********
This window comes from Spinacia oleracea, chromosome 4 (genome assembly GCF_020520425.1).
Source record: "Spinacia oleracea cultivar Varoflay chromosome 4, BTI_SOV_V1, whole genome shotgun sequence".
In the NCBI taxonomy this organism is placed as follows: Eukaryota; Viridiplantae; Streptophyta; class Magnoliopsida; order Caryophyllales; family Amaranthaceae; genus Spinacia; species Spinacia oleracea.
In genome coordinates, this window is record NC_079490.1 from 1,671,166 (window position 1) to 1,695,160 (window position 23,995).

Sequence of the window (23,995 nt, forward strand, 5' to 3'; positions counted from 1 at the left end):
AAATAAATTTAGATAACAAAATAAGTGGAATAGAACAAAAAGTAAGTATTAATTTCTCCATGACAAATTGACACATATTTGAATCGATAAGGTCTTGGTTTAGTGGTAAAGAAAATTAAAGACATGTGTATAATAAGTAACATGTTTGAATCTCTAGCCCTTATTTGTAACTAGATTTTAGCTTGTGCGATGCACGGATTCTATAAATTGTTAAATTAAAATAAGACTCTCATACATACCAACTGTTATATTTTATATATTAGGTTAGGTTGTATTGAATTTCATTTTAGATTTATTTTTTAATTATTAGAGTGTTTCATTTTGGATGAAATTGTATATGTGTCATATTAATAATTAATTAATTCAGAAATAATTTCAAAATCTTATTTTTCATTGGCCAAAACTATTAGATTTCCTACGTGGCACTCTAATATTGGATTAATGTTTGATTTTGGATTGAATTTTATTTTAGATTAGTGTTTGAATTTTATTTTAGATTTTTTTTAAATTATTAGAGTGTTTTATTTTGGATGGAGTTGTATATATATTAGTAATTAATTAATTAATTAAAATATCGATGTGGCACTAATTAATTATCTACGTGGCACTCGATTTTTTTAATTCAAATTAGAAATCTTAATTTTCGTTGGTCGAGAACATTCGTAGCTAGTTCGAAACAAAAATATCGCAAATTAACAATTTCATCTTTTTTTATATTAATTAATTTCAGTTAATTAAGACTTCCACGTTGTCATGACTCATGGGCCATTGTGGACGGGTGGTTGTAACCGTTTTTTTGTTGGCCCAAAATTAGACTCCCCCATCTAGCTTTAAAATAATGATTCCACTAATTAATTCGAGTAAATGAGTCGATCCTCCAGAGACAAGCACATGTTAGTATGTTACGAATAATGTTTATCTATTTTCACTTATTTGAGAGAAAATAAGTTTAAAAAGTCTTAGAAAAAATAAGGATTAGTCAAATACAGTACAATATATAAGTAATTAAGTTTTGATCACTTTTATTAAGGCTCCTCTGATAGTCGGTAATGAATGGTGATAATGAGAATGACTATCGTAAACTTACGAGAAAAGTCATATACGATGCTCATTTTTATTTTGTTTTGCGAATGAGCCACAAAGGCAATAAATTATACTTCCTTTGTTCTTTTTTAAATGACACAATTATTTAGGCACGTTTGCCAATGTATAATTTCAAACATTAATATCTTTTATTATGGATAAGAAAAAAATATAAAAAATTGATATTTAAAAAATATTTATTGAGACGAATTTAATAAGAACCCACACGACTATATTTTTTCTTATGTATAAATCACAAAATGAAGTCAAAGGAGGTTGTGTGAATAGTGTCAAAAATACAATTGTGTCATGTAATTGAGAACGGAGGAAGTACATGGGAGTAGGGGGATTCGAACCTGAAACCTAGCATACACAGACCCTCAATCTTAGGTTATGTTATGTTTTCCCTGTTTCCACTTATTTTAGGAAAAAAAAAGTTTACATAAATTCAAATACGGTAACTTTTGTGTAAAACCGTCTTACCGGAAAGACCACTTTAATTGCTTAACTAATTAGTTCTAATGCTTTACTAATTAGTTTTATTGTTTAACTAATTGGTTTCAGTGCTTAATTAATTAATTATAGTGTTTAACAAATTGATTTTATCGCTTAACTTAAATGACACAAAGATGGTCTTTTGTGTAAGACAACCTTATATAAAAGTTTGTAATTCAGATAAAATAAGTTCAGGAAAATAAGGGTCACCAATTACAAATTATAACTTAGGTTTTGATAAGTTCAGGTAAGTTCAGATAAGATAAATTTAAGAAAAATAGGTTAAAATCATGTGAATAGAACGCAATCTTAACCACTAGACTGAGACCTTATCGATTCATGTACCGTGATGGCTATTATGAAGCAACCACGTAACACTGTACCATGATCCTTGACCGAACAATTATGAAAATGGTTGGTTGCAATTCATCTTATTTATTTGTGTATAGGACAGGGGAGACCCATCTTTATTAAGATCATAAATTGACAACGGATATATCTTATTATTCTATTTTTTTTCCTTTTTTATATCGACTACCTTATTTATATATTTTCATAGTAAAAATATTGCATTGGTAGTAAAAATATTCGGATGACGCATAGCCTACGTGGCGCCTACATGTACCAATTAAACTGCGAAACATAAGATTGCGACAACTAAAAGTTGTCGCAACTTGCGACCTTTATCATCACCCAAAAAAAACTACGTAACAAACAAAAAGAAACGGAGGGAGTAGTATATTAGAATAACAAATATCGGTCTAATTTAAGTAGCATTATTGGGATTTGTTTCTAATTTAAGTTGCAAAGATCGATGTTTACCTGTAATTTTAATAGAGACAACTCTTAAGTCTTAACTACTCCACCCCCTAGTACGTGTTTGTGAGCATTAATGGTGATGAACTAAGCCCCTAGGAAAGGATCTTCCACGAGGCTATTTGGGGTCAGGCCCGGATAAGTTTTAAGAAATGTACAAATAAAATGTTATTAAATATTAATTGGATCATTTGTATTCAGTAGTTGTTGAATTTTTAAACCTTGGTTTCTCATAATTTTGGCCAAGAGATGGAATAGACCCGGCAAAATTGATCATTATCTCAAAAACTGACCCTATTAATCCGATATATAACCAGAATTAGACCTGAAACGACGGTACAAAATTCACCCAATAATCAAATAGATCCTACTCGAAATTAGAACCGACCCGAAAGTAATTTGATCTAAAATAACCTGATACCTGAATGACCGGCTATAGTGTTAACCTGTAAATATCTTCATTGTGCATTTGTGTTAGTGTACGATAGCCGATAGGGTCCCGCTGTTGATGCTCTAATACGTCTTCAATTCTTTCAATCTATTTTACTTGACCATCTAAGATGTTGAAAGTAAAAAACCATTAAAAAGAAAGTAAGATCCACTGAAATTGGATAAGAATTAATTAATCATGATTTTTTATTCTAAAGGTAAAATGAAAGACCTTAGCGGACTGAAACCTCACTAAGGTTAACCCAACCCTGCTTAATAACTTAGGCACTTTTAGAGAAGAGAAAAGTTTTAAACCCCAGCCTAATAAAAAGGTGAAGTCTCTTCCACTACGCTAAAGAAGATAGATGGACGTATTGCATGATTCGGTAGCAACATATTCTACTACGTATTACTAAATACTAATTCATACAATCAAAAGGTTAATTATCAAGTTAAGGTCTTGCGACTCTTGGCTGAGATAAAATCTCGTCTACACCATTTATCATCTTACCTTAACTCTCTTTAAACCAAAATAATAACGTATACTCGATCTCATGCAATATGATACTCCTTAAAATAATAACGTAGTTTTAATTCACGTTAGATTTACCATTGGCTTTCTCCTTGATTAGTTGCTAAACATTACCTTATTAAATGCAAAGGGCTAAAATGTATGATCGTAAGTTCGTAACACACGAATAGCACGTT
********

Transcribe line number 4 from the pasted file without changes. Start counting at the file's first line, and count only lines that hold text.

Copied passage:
In genome coordinates, this window is record NC_079490.1 from 1,671,166 (window position 1) to 1,695,160 (window position 23,995).